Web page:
Higher public investment and consumption are supporting rising economic growth in the Western Balkans, which is forecast to pick up to 3.5% this year, according to the World Bank’s Western Balkans Regular Economic Report released on October 4.
Montenegro is expected to perform better than average, posting a 3.8% growth in 2018, while Kosovo and Albania should perform even better, expanding by 4% each. Serbia and Bosnia & Herzegovina are seen performing a bit worse (3.5% and 3.2% GDP growth this year respectively) and Macedonia’s GDP is expected to expand by just 2.5%, though this is still an improvement on last year.
“Driven by tax reforms and faster growth, higher tax revenues created fiscal space, which some countries rushed to use for current spending and capital investment. Greater public investment is a welcome sign, but to be successful it must be supported by more efficient and effective public spending,” the World Bank noted in the report.
It added that a surge in untargeted social spending and public wages immediately affected the growth rates in several countries through faster growth in consumption and household credit.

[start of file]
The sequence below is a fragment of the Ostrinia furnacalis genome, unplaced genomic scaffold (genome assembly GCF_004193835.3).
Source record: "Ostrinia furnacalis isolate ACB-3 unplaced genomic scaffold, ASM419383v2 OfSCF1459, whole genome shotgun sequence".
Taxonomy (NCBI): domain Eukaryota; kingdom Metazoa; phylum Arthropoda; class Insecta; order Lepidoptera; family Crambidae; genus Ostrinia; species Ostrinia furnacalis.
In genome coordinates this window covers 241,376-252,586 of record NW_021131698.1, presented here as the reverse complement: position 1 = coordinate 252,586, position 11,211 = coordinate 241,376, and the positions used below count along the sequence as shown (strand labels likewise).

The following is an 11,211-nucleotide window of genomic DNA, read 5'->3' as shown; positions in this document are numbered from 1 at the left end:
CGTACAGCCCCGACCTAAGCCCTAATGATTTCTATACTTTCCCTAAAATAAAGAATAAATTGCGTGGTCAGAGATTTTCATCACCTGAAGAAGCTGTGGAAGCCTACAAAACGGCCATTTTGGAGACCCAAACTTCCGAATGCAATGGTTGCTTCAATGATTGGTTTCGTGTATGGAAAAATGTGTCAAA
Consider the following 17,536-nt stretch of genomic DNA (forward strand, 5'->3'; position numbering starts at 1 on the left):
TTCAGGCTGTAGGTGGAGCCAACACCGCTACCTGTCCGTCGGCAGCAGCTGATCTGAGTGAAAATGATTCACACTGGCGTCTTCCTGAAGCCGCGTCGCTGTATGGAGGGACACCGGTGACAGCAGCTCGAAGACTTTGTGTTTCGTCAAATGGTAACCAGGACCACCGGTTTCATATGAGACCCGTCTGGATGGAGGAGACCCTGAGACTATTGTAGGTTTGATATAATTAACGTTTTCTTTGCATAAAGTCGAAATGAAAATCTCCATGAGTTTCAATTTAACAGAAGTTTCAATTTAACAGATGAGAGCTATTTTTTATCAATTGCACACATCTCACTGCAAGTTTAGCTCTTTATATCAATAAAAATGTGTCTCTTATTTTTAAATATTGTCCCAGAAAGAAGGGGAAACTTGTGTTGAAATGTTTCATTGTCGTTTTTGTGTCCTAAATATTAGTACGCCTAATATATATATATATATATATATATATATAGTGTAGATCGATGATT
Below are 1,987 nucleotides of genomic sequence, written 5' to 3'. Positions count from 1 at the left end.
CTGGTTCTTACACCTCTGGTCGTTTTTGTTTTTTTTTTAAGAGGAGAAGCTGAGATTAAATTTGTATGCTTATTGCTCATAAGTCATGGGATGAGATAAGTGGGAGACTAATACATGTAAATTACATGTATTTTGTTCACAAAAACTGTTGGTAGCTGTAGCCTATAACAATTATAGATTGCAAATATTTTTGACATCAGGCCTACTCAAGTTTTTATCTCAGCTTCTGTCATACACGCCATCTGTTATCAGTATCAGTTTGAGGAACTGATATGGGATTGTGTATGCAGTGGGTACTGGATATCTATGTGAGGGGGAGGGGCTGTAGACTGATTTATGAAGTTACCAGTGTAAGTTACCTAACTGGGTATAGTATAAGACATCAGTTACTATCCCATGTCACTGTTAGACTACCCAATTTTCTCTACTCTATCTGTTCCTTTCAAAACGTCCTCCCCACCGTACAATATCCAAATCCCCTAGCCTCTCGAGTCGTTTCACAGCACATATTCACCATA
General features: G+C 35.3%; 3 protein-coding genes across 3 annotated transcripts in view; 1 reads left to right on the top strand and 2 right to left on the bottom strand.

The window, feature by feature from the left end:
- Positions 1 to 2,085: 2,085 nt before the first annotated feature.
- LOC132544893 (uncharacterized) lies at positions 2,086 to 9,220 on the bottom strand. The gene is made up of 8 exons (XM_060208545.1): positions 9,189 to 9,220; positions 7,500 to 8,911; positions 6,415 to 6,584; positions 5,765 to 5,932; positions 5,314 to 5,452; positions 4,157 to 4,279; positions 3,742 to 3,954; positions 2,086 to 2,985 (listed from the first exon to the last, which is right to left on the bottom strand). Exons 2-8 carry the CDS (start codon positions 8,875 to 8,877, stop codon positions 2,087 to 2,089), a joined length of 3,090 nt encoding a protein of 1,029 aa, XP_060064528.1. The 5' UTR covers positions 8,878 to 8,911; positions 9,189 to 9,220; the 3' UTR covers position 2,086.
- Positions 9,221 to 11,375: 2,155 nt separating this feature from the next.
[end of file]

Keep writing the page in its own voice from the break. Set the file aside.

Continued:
“But such effects are temporary and costly to sustain: in the longer term they heighten fiscal vulnerability,” the report noted.
It added that possible tightening of the financing conditions in international capital markets is a downside risk for the region.
“With domestic sovereign bond markets often underdeveloped, Western Balkan countries are exposed to rises in global interest rates,” the report said.
Domestic and regional political stability is also a factor that would affect the robust growth.
|Real GDP growth (%)||2017||2018f||2019f||2020f|
|Bosnia and Herzegovina||3.0||3.2||3.4||3.9|
|Source: the World Bank|